In many ways, baseball can be seen as the measuring stick of American history.
The sport has been played in some iteration in this country since the late 1700s. In that time, it became so entrenched into American culture and lore that it is impossible not to observe the impact certain historical periods have had on it or how it has impacted history itself.
In that sense, it cannot be too much of a surprise that baseball is a topic in Oklahoma Humanities Councils Lets Talk About It, Oklahoma book discussion series.
Oklahoma City University (OCU), 2501 N. Blackwelder Ave., will host the five-part discussion series Play Ball: The American Sport Meets the American Dream in room 151 of Walker Center, located near the center of campus at NW 26th Street and Florida Avenue. The series begins 7 p.m. Jan. 12 and continues each alternate Tuesday.
OCU professor Harbour Winn, director of the series, said baseball holds a special place for him. He grew up in Houston and has fond memories of the old Texas League that pitted minor league clubs in cities like Dallas, Fort Worth, Houston and El Paso against each other.
Its the sport that is most steeped in statistics and strategies, he said. You know all the records of each individual player and that pitcher versus that batter. Brainwise, its challenging to me.
In each of the book discussions, a scholar will present a 45-minute lecture on the book before the larger group breaks into several smaller discussion groups of seven to 10 participants. The speaker will float between the groups, hearing feedback before providing some closing thoughts at the end of the session.
The required reading is free and loaned to readers in a set by Oklahoma Humanities Council.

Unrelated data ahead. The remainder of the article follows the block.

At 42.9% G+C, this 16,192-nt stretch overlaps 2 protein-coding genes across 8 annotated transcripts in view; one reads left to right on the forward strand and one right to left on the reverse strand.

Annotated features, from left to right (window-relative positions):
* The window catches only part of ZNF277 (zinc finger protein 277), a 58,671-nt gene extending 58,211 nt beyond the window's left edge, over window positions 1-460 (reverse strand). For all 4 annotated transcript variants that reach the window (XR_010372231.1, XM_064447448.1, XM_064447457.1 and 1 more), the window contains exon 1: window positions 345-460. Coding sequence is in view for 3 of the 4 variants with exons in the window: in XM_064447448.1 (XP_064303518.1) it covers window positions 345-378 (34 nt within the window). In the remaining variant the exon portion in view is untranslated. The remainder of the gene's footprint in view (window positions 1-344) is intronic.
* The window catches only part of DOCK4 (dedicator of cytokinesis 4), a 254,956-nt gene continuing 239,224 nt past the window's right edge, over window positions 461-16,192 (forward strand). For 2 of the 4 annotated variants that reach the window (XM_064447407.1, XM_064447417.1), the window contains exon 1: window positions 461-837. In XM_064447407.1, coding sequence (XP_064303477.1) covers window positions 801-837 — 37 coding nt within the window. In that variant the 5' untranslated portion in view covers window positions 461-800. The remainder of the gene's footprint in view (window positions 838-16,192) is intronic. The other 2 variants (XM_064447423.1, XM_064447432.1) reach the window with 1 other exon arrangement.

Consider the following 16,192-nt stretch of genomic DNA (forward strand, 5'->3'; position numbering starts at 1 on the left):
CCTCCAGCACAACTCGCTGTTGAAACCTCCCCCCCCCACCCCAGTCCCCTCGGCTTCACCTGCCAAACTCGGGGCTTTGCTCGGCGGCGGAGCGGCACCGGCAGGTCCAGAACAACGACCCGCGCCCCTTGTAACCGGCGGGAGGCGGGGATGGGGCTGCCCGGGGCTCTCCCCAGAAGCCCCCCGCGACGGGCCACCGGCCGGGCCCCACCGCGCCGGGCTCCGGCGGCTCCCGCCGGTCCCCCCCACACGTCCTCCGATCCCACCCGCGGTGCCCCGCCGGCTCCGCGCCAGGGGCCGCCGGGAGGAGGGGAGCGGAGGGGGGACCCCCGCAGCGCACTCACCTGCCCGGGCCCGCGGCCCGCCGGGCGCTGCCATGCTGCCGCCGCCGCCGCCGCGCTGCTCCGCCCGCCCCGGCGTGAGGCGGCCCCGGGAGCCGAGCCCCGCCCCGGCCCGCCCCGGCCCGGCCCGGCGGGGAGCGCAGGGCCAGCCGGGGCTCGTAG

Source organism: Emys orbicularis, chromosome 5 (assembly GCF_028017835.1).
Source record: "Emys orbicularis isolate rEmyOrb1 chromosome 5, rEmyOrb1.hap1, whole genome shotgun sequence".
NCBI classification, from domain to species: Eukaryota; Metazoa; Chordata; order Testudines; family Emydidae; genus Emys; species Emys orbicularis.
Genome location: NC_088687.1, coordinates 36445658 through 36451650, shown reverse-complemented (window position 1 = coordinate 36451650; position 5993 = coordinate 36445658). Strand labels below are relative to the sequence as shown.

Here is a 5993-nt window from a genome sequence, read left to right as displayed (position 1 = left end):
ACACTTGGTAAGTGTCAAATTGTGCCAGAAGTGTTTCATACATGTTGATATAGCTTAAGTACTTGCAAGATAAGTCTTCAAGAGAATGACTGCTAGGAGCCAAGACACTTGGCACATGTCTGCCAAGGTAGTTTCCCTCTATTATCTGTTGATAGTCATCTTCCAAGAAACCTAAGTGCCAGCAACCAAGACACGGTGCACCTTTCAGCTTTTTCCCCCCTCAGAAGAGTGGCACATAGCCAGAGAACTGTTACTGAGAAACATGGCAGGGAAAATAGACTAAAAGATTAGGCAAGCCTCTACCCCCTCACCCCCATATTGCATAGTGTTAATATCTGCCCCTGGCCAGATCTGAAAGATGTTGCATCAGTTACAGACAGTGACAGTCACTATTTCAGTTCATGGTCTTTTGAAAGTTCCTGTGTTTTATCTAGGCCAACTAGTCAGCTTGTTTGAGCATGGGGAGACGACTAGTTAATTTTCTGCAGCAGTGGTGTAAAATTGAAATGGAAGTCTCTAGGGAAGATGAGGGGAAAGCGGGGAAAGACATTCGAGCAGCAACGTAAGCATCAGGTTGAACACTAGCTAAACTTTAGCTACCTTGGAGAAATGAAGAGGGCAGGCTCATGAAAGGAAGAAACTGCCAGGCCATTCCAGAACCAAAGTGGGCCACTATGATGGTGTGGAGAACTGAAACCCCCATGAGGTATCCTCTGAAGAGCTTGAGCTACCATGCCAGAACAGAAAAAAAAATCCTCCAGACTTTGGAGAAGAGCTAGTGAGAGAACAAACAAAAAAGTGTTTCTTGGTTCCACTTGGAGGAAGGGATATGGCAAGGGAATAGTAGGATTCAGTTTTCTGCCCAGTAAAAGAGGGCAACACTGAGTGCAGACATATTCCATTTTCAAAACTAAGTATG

The selection of books for the series includes two female authors and an Oklahoma-centric book about a Choctaw baseball team: Miko Kings: An Indian Baseball Story by LeAnne Howe.
Another book in the series, The Boys of Summer by Roger Khan, focuses on Jackie Robinson and the race dynamic that existed within baseball and within his own locker room.
These books really are about baseball, but theyre about much more than baseball, Winn said.
While this particular series obviously has an appeal to baseball and sports enthusiasts, Winn pointed out that Lets Talk About It, Oklahoma goes back years and has included nearly every topic under the sun.
Most people come semester after semester, he said. They get hooked. I think its a way that people use their leisure in a fashion that keeps their mind alive rather than just parking in front of the television set or video games.
Other books on the list include Shoeless Joe by W.P. Kinsella, Bang the Drum Slowly by Mark Harris and Wait Till Next Year by Doris Kearns Goodwin.
Those interested in the series can register by calling Winn at 208-5472 or emailing email@example.com. They may also visit room 211 or 207 of OKCUs Dulaney-Browne Library for more information.
Print headline: Sports talk, A book discussion series takes a crack at Americas national pastime.